Traditionally held during Bengal Bound, Umoja is a program designed to introduce incoming students to campus like while connecting with returning students. Some of the highlights of the program include food, music, an organizational fair, and the opportunity to interact with LSU faculty and staff.
Swahili for "coming together," Harambeé is an evening extravaganza that celebrates
African American student life and fosters connections among African American students.
This hallmark event, which occurs every fall semester, provides African American
students a chance to become acquainted with culturally relevant opportunities on campus
and encourages cross-cultural dialogues about the exciting aspects of Black student
life within the larger LSU community.
Sponsored by the Office of Multicultural Affairs, the LSU Union Program Council Black Culture Committee, and the LSU African American Cultural Center, Harambeé has been celebrated at LSU since the early 1990's. It has grown to include a host of festivities. Harambeé features an organizational fair highlighting culturally specific organizations and supportive student services that encourage new and returning students to become more involved at LSU. In addition to the fair, students are given a Harambeé Resource Book, which offers a brief description of these organizations and services. A faculty and staff reception, hosted by the Black Faculty and Staff Caucus, allows students the opportunity to meet supportive African American faculty and staff on campus.
Harambeé also includes a recognized keynote speaker who offers encouraging words and an informative message to initiate a positive start for the fall semester. The Alexander Pierre Tureaud Chapter of the LSU Alumni Association awards a deserving student with a scholarship that is based on academic and social excellence. The wealth of LSU student talent is displayed by powerful musical selections performed by the LSU Gospel Choir, a meaningful routine performed by the MLK Dance Ensemble, and a dynamic oratorical presentation by the NAACP. The finale of Harambeé is the Greek Show where African American fraternities and sororities are able to showcase their outstanding "steppin" abilities.
The annual Dr. Martin Luther King Jr. Commemorative Celebration highlights and memorializes the work, accomplishments, and legacy of one of the greatest Civil Rights and African American leaders in modern history. Entering into its 21st year of programming, the MLK Commemorative Celebration strives to educate both the entire LSU and the greater Baton Rouge communities about the significant undertakings of Dr. King. It also attempts to enlighten the public about the benefits and opportunities they have gained because of the deeds and accomplishments of Dr. King.
The celebration, organized and executed by a student steering committee, includes many events throughout the month of January, including a Candlelight Vigil, Commemorative Program, Unity Breakfast, Poetry Night, Gospel Concert, and Forum. The celebration also reaches out past the confines of LSU into the Baton Rouge and surrounding communities with the Poster, Poetry, and Essay Contest; Oratorical Contest; and Day of Service for elementary, junior, and high school students. The celebration also features the very talented MLK Dance Ensemble.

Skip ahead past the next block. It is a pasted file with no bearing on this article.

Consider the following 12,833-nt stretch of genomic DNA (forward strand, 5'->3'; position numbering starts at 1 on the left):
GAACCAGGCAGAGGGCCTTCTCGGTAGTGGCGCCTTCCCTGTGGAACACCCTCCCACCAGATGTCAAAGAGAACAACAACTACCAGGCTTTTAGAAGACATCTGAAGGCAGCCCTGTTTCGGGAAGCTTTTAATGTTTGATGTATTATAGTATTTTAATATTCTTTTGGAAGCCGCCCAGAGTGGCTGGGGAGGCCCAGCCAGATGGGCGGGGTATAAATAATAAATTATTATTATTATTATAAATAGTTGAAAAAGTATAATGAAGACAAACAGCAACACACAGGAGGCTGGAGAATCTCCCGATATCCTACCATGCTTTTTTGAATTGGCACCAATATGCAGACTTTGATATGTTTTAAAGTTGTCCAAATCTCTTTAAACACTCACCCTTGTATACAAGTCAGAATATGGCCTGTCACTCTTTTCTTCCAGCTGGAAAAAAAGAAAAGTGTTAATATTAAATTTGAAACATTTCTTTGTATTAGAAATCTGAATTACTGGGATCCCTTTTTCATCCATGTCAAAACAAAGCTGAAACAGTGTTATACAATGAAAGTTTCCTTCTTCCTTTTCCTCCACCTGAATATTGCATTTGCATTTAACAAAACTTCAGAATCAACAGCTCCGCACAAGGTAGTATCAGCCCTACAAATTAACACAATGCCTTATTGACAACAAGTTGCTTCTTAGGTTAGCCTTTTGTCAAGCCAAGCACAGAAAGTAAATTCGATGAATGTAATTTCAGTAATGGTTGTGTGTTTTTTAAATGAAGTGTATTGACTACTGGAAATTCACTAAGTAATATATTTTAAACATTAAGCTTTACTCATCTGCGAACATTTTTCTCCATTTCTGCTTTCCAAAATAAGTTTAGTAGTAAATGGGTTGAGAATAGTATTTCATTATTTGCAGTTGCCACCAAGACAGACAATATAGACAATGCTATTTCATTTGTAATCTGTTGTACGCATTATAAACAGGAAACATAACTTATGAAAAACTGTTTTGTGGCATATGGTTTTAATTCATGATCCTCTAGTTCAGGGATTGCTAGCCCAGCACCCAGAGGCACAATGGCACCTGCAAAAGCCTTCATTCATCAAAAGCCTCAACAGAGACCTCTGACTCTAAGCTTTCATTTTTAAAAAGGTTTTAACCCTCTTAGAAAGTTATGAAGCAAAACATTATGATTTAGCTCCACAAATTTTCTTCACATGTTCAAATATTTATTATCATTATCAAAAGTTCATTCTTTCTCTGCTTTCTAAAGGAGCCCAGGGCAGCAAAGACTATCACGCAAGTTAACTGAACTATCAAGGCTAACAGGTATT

The OMA SPRINGFEST is a weekend festival that offers musical entertainment and a major
step-show competition among the African American fraternities and sororities.Also
considered a major recruitment tool, SPRINGFEST exposes academically astute ethnic
minority high school juniors and seniors to the academic rigors and rich social activities
that LSU has to offer. In collaboration with Undergraduate Admissions, the Office
of Multicultural Affairs introduces these talented high school students to LSU's academic
programs and services. Touring the campus and participating in an organizational fair
provides these students a hands-on LSU experience.
Current LSU students participate in this event by sharing their knowledge about what it is like to be a student at LSU, current information about their majors, and how to become involved on campus. These student leaders also participate in the Career Fair, jointly hosted by Career Services, which assists them in securing employment upon graduation
OMA offers substantial programming for Asian American students. Past celebrations include: sushi and egg roll workshops, origami sessions, and an Asian American Healing Night featuring tai chi and meditations. Programs are held in the fall and spring semesters with the intent to provide Asian American students with some of their home traditions while educating all of LSU on the multiplicity of customs surrounding Asian culture and countries.
The Showcase serves as an opportunity for the campus community to learn more about the history and traditions of Hispanic culture. A variety of hands-on program components provide experiential learning opportunities for both Hispanic students and their peers.
Rainbow Rush is a celebration that kicks off the academic year for Lesbian, Gay, Bisexual, Transgender, and Queer (LGBTQ) students and their allies. The program provides opportunities for new and returning LGBTQ students and their allies to foster connections and learn about campus resources for the LGBTQ community at LSU.